Recently, I saw a few optimistic blog posts and Tweets regarding the future of the oft-anthropomorphized Spirit Rover, saying that perhaps in the future, humans would set foot on Mars and come to visit and rescue the defunct spacecraft. In the distant future, the possibility exists that the noble little craft could end up in the Smithsonian institute, or at the very least, a museum on Mars – a fitting tribute to our own undying spirit to explore the galaxy.
Cute, I thought, but not practical – at least not in my lifetime.
However, my cynicism turned into a smile as I was reading the tale of Apollo 12, during its mission to the moon’s Ocean of Storms in November 1969. The story is recounted in Footprints in the Dust, an excellent novel in the People’s History of Spaceflight series, edited by Colin Burgess.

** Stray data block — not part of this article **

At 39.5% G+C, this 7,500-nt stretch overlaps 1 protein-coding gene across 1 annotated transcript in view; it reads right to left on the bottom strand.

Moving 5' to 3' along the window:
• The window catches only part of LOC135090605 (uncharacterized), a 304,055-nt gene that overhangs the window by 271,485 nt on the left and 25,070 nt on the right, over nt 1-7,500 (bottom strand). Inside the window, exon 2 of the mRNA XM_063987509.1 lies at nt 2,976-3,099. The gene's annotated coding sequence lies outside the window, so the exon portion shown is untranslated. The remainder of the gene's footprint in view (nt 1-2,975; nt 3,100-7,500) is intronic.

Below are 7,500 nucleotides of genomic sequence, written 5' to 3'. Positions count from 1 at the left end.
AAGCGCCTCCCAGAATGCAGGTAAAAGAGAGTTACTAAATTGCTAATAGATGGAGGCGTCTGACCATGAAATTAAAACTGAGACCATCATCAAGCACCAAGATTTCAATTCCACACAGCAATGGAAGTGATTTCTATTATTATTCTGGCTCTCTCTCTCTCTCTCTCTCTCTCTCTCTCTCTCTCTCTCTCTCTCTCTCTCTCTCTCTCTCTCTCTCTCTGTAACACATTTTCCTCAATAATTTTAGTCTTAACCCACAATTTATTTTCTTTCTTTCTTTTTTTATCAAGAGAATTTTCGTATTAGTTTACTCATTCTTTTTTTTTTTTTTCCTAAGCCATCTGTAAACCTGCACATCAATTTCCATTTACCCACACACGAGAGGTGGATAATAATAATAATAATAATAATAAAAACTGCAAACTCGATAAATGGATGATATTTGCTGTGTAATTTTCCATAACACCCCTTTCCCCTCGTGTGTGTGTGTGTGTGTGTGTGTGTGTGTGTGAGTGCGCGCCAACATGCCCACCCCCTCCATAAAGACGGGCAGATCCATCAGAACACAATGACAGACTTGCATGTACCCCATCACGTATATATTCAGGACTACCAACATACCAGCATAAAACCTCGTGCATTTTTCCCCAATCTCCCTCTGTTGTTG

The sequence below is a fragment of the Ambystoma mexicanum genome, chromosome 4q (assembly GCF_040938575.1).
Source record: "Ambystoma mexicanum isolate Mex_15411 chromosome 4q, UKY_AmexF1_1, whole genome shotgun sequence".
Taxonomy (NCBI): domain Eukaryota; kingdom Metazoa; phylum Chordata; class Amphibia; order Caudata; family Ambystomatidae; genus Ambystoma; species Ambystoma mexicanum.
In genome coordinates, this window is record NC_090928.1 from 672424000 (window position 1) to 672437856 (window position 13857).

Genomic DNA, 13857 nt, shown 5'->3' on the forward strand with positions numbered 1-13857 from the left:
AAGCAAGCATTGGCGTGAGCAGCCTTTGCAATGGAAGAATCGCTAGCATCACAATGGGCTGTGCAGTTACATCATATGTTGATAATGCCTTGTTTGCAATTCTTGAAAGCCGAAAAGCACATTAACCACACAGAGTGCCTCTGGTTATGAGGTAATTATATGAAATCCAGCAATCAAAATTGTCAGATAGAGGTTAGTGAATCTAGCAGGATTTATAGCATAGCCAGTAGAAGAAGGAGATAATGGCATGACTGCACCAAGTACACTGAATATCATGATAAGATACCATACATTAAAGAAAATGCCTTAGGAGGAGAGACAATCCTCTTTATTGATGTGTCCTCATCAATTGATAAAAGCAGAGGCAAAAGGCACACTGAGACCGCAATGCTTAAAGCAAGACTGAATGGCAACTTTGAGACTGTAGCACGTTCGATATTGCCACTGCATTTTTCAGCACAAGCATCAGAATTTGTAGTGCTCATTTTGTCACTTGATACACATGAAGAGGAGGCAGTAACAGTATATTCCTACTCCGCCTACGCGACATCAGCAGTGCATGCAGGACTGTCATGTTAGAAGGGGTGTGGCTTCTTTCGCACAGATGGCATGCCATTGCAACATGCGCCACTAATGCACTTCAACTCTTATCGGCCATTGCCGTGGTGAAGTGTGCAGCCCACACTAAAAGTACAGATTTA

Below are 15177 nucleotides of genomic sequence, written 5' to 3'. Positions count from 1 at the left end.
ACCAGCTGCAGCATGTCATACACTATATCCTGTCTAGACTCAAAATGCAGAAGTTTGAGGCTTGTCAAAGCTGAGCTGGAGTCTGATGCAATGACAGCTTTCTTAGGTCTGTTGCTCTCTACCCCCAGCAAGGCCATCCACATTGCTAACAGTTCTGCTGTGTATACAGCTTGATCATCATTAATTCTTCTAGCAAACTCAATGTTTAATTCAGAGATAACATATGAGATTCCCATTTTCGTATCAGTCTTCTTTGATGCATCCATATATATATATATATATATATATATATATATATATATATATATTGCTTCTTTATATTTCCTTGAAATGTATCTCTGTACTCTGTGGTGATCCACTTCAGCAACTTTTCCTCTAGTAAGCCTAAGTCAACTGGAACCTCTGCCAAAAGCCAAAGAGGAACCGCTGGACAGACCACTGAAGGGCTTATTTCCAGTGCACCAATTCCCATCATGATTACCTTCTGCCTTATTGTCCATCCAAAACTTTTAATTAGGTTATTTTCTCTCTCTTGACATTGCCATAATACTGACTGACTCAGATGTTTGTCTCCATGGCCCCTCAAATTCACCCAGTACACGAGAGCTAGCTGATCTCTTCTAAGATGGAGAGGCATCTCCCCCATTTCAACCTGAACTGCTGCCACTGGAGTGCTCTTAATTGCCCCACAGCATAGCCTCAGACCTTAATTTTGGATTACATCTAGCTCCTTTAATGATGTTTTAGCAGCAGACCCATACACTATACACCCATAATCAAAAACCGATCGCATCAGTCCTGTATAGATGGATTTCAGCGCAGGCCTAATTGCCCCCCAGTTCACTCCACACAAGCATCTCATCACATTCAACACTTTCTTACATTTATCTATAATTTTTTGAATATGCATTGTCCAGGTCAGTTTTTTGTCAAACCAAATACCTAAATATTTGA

As astronaut Pete Conrad bounds out of the lunar module and becomes the third human to walk on the moon, his first observation back to Houston Mission Control is, “guess what I see sitting on the side of the crater?”
“The old Surveyor, right?” replies his colleague in the Intrepid, Al Bean.
“The old Surveyor. Yes, sir.”
Intrepid had landed right on the money – its goal was to land as close as possible to Surveyor 3, one of the many probes that had been sent to the Ocean of Storms. Later in the mission, Conrad happily bounces the mere 600 feet to the craft and greets it like an old friend. He and Bean proceed to remove pieces of the probe to return to Earth for analysis. Although Surveyor 3 was a little too big to bring home to the Smithsonian, it continues to wait patiently on the moon, knowing that to date, it is the only probe to have been sent to another world and receive a subsequent visit from its creators.
Perhaps one day, Spirit will receive a similar visit after all.